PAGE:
1943: Three British Airspeed Horsa gliders taking to the air towed by Whitleys. These gliders were used as troop carriers in the Allied invasion of Europe and could carry 15 fully armed troops and equipment. (Photo by Topical Press Agency/Getty Images)
20th September 1934: Squadron Leader Helmore operating the re-fuelling lock of his Air-Speed Courier, in which he and Sir Alan Cobham (1894 - 1973), flew to India from Portsmouth. (Photo by Central Press/Getty Images)
The old Airspeed factory on what is now the Airport Industrial Estate off Eastern Road, Portsmouth
Airspeed Oxford aircraft on the south west corner of Portsmouth Airport.
Airspeed Horsa gliders lay in the fields where they landed at midnight 6/6/1944 prior to the attack to capture the soon to be famous Pegasus bridge over the Caen canal. Through the trees on the left can be seen the Gondree Cafe, the owners of which were the first French citizens to be liberated by the British Army. IWM pic B5233
Pilots read a map in front of an Airspeed Oxford.
Airborn troops dig in alongside their Airspeed Horsa gliders close to where they landed at midnight 6/6/1944, prior to the attack to capture the soon to be famous Pegasus bridge over the Caen canal. IWM pic B5051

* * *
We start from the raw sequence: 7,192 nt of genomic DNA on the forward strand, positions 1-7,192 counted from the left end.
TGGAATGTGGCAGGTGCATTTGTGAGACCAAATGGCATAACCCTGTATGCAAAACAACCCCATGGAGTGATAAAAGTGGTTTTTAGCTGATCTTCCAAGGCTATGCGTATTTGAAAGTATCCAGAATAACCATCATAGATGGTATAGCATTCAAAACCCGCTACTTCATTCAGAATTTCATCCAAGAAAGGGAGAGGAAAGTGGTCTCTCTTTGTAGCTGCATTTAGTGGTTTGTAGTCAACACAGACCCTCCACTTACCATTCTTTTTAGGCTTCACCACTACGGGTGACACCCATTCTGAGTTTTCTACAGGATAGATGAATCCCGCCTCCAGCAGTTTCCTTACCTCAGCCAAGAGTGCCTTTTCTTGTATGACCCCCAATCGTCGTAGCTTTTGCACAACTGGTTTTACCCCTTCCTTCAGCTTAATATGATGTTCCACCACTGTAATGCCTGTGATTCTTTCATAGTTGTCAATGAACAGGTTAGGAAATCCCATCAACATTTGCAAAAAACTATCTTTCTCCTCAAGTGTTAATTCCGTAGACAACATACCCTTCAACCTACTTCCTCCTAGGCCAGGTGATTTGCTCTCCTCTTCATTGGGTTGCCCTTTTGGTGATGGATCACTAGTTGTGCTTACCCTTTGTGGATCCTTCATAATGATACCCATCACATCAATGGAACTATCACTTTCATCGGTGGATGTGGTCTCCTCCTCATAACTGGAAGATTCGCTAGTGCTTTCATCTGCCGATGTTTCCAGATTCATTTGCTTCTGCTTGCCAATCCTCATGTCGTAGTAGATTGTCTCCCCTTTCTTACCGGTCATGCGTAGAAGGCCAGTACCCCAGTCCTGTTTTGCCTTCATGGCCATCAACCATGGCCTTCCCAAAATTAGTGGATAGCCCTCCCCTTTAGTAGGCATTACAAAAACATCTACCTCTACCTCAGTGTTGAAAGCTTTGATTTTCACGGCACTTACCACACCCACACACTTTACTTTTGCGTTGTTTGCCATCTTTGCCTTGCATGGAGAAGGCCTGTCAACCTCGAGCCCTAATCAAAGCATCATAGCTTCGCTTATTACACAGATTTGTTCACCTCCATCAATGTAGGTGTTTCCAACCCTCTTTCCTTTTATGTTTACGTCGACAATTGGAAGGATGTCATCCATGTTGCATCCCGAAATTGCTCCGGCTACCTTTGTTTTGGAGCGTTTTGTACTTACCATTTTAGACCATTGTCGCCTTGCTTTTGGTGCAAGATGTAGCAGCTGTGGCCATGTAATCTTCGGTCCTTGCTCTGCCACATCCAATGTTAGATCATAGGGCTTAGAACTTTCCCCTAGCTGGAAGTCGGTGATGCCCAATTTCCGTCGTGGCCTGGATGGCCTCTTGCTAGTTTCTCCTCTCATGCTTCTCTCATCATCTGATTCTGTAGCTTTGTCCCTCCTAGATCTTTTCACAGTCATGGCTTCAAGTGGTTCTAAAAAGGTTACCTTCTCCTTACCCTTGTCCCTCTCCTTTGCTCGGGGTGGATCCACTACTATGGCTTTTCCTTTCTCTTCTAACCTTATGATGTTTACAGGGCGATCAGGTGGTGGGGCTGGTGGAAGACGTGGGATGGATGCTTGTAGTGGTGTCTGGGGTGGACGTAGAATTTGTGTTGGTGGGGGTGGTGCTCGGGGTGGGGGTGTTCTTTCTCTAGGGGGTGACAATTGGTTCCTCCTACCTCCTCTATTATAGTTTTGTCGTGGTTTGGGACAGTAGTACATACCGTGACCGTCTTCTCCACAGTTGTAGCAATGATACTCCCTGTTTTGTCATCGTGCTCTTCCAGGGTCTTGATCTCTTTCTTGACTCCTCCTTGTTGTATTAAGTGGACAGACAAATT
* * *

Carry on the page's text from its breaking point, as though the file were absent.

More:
Three days after D-Day and telephone lines are being put up across the soon to be famous Pegasus bridge over the Caen canal. Airspeed Horsa gliders lay in the fields where they landed at midnight 6/6/1944. IWM pic B5288
Vietnam bound. Two entire planes being shipped from Portsmouth to the Far East about 1950.
Prototype of Airspeed Oxford plane on its maiden flight from Portsmouth on June 19, 1937. Nearly all Second World War Bomber Command crews trained in this type of aeroplane, of which 9,000 were built. (Many of which were built in the Portsmouth area).
Picture: Courtesy of Reg Betts from Wickham
Norway House - the former home of Nevil Shute 1899-196- Author, Aircraft Designer and the founder of Airspeed
11th May 1953: English novelist Nevil Shute (1899 - 1960) autographing books in aid of the National Fund for Polio Research at Harrod's Book Department. (Photo by Central Press/Getty Images)